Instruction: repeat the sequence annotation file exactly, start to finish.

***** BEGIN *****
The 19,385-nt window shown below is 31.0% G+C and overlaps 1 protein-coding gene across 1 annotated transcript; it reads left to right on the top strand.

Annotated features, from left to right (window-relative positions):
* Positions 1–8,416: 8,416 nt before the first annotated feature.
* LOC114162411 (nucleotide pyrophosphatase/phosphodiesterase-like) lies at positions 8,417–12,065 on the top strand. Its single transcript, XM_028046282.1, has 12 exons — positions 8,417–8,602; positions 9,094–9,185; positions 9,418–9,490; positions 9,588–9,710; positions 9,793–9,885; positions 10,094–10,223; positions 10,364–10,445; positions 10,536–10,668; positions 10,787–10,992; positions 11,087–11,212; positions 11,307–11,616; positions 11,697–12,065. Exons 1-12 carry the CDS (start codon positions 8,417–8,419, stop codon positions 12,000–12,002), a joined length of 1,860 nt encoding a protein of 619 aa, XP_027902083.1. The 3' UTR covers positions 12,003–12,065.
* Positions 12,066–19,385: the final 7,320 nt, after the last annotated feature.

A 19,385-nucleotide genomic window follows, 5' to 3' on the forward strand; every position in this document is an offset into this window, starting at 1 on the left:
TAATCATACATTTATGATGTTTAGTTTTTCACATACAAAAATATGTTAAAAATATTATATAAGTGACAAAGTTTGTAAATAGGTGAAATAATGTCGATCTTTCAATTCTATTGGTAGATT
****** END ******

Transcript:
The 19,385-nt window shown below is 31.0% G+C and overlaps 1 protein-coding gene across 1 annotated transcript; it reads left to right on the top strand.

Annotated features, from left to right (window-relative positions):
* Positions 1–8,416: 8,416 nt before the first annotated feature.
* LOC114162411 (nucleotide pyrophosphatase/phosphodiesterase-like) lies at positions 8,417–12,065 on the top strand. Its single transcript, XM_028046282.1, has 12 exons — positions 8,417–8,602; positions 9,094–9,185; positions 9,418–9,490; positions 9,588–9,710; positions 9,793–9,885; positions 10,094–10,223; positions 10,364–10,445; positions 10,536–10,668; positions 10,787–10,992; positions 11,087–11,212; positions 11,307–11,616; positions 11,697–12,065. Exons 1-12 carry the CDS (start codon positions 8,417–8,419, stop codon positions 12,000–12,002), a joined length of 1,860 nt encoding a protein of 619 aa, XP_027902083.1. The 3' UTR covers positions 12,003–12,065.
* Positions 12,066–19,385: the final 7,320 nt, after the last annotated feature.

A 19,385-nucleotide genomic window follows, 5' to 3' on the forward strand; every position in this document is an offset into this window, starting at 1 on the left:
TAATCATACATTTATGATGTTTAGTTTTTCACATACAAAAATATGTTAAAAATATTATATAAGTGACAAAGTTTGTAAATAGGTGAAATAATGTCGATCTTTCAATTCTATTGGTAGATT